A seal has died after getting tangled up in 35kg of marine litter – described as “one of the worst cases of entanglement seen anywhere in the world.”
The mammal was found with the plastic and fishing nets caught around its neck.
The shocking find was made off the coast of Cornwall, and campaigners described it as “heartbreaking”.
British Divers Marine Life Rescue (BDMLR) was initially called out on 11 May after the grey seal was spotted in the sea near Boscastle trapped within a huge mass of tangled marine litter and ghost gear.
Despite a large scale search the stricken animal could not be found.
But on Monday the same seal was found washed ashore a few miles further down the coast at Trebarwith Strand and had died as a result of the injuries.
Volunteers from BDMLR and the Cornwall Wildlife Trust Marine Strandings Network (CWTMSN) attended the scene to record and photograph the body in
detail and to remove the entangling material from around him.
However rescuers said nothing had prepared them for the “gut-wrenching” sight hidden beneath the pollution.
The BDMLR said that as the material around his neck was gradually cut away, the scale of suffering it had endured was revealed.
BDMLR’s North Cornwall Assistant Coordinator Michelle Robinson-Clement said: “This animal suffered a prolonged, tortured death, there is no question of that.
“He is one of the worst cases of entanglement we have seen anywhere in the world due to the extreme nature of his injuries.
“The material that was taken off him weighed 35kg – he wouldn’t have been able to swim or dive.”
His body was retrieved by CWTMSN volunteers the following day and taken for a post-mortem examination at the University of Exeter’s Cornwall Campus in Penryn.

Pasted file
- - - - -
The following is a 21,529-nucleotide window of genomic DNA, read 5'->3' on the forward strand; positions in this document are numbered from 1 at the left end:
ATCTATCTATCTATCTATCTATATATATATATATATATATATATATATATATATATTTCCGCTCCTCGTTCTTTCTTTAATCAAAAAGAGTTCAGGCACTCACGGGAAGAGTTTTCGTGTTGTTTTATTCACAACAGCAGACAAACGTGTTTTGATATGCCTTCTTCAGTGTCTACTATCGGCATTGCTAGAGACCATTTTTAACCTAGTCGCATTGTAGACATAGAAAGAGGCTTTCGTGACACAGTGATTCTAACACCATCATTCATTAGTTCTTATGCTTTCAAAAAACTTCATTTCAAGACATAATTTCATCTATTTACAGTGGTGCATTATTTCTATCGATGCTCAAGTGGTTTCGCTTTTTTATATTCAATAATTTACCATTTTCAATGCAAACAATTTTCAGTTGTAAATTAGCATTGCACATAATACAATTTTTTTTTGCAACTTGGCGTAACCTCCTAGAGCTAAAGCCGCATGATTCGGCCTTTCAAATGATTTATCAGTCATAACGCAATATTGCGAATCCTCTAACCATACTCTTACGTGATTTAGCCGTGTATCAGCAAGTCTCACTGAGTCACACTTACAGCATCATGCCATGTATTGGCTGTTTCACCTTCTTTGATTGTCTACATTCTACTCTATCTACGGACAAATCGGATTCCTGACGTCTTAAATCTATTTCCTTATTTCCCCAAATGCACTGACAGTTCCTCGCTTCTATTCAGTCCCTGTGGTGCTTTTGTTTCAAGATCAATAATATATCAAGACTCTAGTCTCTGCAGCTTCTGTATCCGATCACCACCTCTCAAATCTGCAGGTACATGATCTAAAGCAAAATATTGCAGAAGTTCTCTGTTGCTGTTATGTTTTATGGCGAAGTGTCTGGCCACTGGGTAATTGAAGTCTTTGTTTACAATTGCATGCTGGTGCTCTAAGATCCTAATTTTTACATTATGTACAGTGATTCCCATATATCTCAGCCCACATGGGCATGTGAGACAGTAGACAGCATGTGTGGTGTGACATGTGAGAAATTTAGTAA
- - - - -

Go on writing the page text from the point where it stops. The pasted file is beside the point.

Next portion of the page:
On examination it was found that the heavy load of net had created a huge, encircling wound between his head and shoulders that had caused so much damage to the muscles of the neck that the vertebrae and windpipe were clearly visible and the unfortunate seal would not have been able to lift its own head.
At the very least he had spent three weeks like this, leaving him starving, weak and
James Barnett, pathologist for the Cetacean Strandings Investigation Programme who examined the seal, said: “This is probably the most serious net-related injury I have seen in 27 years of working with seals and the level of suffering this animal must have gone through is truly appalling.”
Niki Clear, Marine Conservation Officer at Cornwall Wildlife Trust, said: “Sadly this is just one of the hundreds of thousands of marine mammals that are killed as a result of entanglement in marine litter every year around the world and this case shows how sickening a sight it really is for those of us who have to deal with this on a regular
“However, incidents like this give us a chance to make a public call for action about the state of our oceans and what anyone can do to help reduce or prevent pollution from getting into the environment and killing more of our wildlife.
“Although it is an incredibly upsetting case, we needed to tell this animal’s story to make sure it didn’t suffer and die for nothing to be done about it.”